Rare stone circle discovered at ancient ritual site in Cornwall

Archaeologists have uncovered a rare stone circle at a prehistoric ritual site in Cornwall.

A team of volunteers cleared bracken and scrub around Castilly Henge, near Bodmin, so archaeologists could map the stone circle using modern surveying techniques.

The seven regularly spaced pits were found to be arranged in a crooked horseshoe formation.

A ‘henge’ refers to a circular or oval-shaped bank with a ditch around the inner edge, constructed during the Neolithic period between 3,000 and 2,500 BC.

Not all henges contain a stone circle, and there is only one other in Cornwall —Stripple Stones on the slopes of Hawk’s Tor on Bodmin Moor.

The researchers believe the pits at Castilly may once have formed a complete ring, but ground conditions at the time of the survey left them unable to gather clear data on the northern part of the henge interior.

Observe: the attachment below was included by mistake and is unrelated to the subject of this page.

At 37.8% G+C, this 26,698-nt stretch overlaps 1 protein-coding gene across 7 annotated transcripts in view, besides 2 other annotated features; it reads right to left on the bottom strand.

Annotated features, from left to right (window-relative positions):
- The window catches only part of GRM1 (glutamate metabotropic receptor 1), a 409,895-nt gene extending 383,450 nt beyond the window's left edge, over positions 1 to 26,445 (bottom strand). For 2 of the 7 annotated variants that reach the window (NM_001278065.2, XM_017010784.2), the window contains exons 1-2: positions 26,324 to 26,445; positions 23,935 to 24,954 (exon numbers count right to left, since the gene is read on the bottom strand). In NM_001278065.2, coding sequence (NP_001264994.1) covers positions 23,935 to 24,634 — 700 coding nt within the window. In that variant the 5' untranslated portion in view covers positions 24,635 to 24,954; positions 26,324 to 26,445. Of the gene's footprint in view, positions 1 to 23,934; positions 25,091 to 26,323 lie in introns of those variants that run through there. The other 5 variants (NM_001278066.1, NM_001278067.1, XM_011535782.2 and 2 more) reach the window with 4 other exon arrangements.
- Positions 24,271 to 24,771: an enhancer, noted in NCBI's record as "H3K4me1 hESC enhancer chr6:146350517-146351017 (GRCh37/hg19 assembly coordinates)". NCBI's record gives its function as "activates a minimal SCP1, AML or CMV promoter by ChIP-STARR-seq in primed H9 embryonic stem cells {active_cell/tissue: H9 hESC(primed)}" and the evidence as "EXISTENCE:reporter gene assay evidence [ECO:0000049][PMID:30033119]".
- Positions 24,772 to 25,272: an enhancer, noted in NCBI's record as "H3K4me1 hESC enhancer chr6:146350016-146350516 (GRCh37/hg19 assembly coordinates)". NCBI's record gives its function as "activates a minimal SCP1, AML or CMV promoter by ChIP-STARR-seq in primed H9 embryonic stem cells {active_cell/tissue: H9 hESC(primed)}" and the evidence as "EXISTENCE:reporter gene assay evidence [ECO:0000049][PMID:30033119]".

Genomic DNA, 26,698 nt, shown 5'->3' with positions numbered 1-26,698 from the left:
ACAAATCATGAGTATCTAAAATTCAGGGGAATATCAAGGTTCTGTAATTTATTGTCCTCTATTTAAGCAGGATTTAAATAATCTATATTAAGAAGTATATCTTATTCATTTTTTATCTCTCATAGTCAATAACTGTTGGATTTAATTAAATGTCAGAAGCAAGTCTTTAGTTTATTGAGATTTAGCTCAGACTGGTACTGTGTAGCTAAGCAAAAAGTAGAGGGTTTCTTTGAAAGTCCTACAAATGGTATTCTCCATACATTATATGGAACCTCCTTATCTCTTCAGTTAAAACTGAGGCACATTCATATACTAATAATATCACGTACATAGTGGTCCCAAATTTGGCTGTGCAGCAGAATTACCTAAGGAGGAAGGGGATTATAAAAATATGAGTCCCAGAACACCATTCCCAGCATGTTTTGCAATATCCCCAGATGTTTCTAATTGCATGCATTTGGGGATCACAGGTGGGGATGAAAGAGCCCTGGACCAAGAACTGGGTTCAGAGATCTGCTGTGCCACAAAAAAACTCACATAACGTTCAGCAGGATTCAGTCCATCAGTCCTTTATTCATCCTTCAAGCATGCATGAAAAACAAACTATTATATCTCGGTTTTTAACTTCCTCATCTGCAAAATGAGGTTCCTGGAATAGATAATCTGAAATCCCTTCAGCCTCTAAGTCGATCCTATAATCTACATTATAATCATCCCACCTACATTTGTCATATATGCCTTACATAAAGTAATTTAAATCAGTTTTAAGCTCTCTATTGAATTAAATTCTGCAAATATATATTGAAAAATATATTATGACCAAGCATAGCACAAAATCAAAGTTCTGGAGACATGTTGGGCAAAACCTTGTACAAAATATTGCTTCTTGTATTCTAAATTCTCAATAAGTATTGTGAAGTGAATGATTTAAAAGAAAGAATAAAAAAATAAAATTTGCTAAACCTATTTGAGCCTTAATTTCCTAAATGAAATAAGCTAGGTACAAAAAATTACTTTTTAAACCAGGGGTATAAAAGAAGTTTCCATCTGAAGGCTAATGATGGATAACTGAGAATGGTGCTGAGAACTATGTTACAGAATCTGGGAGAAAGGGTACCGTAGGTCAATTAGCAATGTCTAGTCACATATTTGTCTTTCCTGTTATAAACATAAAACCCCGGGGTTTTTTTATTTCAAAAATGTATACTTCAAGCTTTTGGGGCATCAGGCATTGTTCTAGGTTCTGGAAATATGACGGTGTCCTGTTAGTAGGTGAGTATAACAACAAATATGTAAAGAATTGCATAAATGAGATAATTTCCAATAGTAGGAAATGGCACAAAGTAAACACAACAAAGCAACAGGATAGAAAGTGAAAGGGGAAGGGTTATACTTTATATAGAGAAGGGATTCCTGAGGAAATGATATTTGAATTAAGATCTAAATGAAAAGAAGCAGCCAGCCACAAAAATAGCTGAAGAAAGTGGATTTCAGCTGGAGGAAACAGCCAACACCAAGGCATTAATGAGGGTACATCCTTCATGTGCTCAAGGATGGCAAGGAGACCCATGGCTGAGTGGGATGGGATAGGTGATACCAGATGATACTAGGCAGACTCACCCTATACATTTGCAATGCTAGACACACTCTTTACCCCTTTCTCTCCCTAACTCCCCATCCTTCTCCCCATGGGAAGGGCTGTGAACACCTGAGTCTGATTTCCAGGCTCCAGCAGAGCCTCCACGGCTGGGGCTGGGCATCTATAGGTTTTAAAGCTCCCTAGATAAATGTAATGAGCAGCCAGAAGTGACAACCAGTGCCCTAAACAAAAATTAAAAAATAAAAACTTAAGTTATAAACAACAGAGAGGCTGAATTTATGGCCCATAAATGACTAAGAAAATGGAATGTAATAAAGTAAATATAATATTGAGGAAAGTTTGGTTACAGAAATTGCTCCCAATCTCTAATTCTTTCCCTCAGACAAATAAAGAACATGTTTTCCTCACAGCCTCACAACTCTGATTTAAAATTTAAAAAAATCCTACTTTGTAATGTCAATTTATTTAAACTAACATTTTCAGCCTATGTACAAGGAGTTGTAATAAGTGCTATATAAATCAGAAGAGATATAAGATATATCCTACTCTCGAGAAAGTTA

They found some stones had been removed and taken elsewhere, while some of the others have probably been pushed face down into the pits in which they once stood upright.

The archaeologists believe the henge sites were used for gatherings and rituals in prehistoric times, but think Castilly Henge was used for more earthly purposes in more recent times.

Some of the evidence suggests it was used as a theatre in the Middle Ages, and somewhere to keep guns during the English Civil War.

Over the winter, volunteers led by the Cornwall Archaeology Unit (CAU) cleared the site of vegetation that was threatening features of the site hidden below ground.

‘The project has also re-fenced the field and the farmer is happy to start grazing again, improving the long-term management of this amazing archaeological site,’ said Peter Dudley, a senior archaeologist at CAU.

Ann Preston-Jones, a project officer for at-risk heritage sites with Historic England, said: ‘The research at Castilly Henge has given us a deeper understanding of the complexity of this site and its importance to Cornish history over thousands of years.

‘It will help us make decisions about the way the monument is managed and presented, so that it can be enjoyed by generations to come.’

The research at Castilly Henge began in 2021 when it was included in a monument management scheme by Historic England, which aims to conserve and repair at-risk monuments.

Source: Read Full Article